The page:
What's behind Steinmeier's criticism of NATO?
It seems that the issue of relations with Russia once again divided the European political community. At the beginning, the Italian Prime Minister, Matteo Renzi, announced in an interview to 'Interfax' that his country will not allow automatic renewal of sanctions and will initiate the discussions on course of execution of the Minsk agreements by each side. The decision to extend anti-Russian sanctions may be adopted on June 22 at the European Council session. At the end of last week it seemed that the "winds of change" blew from Berlin. Germany's Foreign Minister Frank-Walter Steinmeier, representing Social Democrats in the federal government, clearly spoke against "loud saber-rattling of NATO weapons" near the eastern borders with Russia, basically condemning ongoing maneuvers of the Alliance. "Those who think that symbolic tank parades can help to achieve greater security are wrong. We must not gave cause for a new and (at the same time) old confrontation," Steinmeier stated in an interview to 'Bild' publication. Later, Steinmeier added more fuel to the fire of criticism in his address, noting that during the meetings of Foreign Ministers of NATO member countries, there is an impression that Russia is the only military opponent of the Alliance. "But there is a completely different picture when the United States and Russia are working together to resolve the problems in Syria," Steinmeier noted.
Not everyone liked these statements - the representatives of the CDU in particular. Jurgen Hardt, foreign policy speaker of the CDU, noted that "Germany and Foreign Minister should not doubt who is responsible for current tensions. And it is certainly not NATO and its "saber-rattling", but Russia itself." His party colleague Rottgen agrees with him. He believes that Steinmeier pursues domestic goals using such statements. 'Die Welt' publication considered the words of the minister "an unprecedented act of disloyalty" in relation to allies in the Alliance.
Are the statements of Renzi and Steinmeier notes of one political composition, conceived by European socialists? Current situation is controversial. It is not groundless to think that Steinmeier's criticism of NATO just before the summit of the Alliance has domestic political motives. It is 2016, there is a little more than a year before next elections to the Bundestag. But today there are many signs that currently ruling "grand coalition" of the CDU/CSU and the SPD faces the threat of collapse. In a recent interview to 'Spiegel', the chairman of the Social Democratic Party of Germany, Sigmar Gabriel, clearly stated his desire to create governmental coalition, which would include, in addition to the socialists, "Left" and "Green" parties. According to Gabriel, united left-wing political spectrum should be ready for a historical fight against increasing far right trends in the German society. Another reason for Gabriel to review coalition partners, of which is not the politician aloud did not say aloud, is a very low rating of social democrats (about 20%). Electoral losses of socialists during the period of joint work with christian democrats are too high. This situation raised the issue of political prospects of Sigmar Gabriel himself, who is now forced to initiate saving combinations for his party and himself.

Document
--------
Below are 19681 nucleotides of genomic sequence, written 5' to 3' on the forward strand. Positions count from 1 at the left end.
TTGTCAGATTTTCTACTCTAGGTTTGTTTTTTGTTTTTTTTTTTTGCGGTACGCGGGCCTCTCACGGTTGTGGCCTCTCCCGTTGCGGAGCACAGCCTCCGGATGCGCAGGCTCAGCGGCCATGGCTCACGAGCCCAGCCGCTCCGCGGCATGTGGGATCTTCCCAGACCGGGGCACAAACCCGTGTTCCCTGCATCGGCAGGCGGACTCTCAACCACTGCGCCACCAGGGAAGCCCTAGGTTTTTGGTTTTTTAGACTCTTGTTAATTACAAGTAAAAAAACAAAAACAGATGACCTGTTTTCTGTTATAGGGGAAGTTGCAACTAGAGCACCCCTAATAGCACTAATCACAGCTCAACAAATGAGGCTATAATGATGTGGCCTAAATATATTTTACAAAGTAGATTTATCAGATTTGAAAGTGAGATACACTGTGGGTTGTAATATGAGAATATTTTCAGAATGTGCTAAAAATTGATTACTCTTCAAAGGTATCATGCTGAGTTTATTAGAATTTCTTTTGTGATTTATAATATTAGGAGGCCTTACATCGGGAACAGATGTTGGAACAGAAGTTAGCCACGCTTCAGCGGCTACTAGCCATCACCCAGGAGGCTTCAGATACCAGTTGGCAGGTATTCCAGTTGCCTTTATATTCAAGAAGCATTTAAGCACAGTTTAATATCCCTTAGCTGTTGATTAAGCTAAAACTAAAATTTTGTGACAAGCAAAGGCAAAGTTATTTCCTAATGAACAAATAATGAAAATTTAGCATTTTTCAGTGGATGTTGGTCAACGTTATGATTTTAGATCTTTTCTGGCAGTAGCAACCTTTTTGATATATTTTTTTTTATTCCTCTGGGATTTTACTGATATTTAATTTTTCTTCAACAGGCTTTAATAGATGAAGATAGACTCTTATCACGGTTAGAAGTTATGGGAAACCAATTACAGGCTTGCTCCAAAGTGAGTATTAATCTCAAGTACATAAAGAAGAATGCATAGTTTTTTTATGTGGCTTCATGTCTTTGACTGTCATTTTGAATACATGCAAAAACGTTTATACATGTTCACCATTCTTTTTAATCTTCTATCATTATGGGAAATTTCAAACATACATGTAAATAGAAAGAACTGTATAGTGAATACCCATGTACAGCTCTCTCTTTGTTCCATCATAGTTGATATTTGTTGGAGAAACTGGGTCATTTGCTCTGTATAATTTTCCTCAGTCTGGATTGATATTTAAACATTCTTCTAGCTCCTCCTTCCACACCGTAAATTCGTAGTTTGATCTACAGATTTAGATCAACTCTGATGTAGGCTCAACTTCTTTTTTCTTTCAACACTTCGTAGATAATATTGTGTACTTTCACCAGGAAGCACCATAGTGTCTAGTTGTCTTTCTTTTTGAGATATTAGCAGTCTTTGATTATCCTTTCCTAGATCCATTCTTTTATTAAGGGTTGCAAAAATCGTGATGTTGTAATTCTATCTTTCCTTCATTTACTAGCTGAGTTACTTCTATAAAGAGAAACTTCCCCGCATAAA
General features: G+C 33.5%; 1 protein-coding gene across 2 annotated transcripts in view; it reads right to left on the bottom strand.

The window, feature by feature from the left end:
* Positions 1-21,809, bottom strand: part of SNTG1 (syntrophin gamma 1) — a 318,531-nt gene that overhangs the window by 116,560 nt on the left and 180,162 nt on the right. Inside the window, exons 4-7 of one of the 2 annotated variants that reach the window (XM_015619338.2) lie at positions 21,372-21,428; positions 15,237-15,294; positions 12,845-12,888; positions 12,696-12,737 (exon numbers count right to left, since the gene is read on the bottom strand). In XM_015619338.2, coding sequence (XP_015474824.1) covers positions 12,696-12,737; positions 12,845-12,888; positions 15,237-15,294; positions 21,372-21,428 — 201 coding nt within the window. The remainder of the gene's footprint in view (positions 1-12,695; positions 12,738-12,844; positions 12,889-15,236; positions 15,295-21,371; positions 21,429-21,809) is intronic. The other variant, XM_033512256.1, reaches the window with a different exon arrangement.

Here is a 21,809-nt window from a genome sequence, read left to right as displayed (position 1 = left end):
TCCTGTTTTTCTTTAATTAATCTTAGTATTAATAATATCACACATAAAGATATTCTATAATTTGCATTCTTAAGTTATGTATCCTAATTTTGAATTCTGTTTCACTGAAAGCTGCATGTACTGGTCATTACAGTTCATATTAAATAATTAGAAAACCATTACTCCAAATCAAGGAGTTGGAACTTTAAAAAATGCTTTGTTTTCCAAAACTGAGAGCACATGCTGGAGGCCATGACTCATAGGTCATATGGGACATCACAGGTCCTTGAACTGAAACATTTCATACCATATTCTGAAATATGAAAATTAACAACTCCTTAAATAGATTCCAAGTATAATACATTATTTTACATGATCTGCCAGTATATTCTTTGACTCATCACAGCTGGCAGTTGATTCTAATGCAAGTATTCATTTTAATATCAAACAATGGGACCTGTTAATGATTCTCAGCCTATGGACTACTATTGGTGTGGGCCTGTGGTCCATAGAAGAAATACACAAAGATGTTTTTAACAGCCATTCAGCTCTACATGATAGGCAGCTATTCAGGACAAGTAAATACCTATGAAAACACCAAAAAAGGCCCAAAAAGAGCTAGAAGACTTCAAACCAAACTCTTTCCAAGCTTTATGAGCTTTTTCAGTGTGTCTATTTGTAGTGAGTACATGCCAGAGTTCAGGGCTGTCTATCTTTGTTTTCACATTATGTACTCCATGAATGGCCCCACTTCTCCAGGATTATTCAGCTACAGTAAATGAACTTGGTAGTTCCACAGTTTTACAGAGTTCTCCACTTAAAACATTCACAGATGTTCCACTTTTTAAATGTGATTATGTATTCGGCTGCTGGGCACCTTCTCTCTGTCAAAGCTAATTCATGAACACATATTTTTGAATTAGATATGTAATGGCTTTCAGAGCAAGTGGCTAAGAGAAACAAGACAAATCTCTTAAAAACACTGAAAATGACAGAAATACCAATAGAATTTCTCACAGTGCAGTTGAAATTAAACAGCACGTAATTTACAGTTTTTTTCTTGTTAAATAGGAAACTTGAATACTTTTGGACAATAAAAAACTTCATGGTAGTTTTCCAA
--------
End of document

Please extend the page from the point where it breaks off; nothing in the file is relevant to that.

Many political commentators beleive that Frank-Walter Steinmeier's criticism of NATO is a certain nod to the 'Left' party, which is traditionally friendly to Russia and which speaks for the abolition of Europeans economic sanctions. In the 'Green' party, which is known for its critical attitude towards Russia's domestic and foreign policy, Steinmeier's statements, to the surprise of many observers, were not perceived "negatively". Former chairman of the 'Green' parliamentary faction and current member of the Foreign Policy Committee of the Bundestag, Jurgen Trittin, even supported the Foreign Minister's statements. It is likely that after Gabriel's hint at possible creation of coalition in a trilateral format a cautious check of the sides' positions is carried out.
However, internal political discussions in Germany are clearly not the only reason for criticism of NATO. The thing is, 'Anaconda' maneuvers, held by the North-Atlantic Alliance held in Poland, in the course of which rescue of Poland from foreign aggression was carried out, are perceived as too provocative and obviously directed against Russia. Moreover, Poland also invited Ukraine and Georgia, who dream of joining the Alliance, to participate in the maneuvers. If we add extremely complicated relations between Berlin and Warsaw since new Polish government came to power, Steinmeier's statement about "loud saber-rattling" gain additional meaning. It is obvious that observed bipolarity of opinions regarding how to deal with Russia can be explained by political disorder between the countries of Europe as a whole and in Germany itself.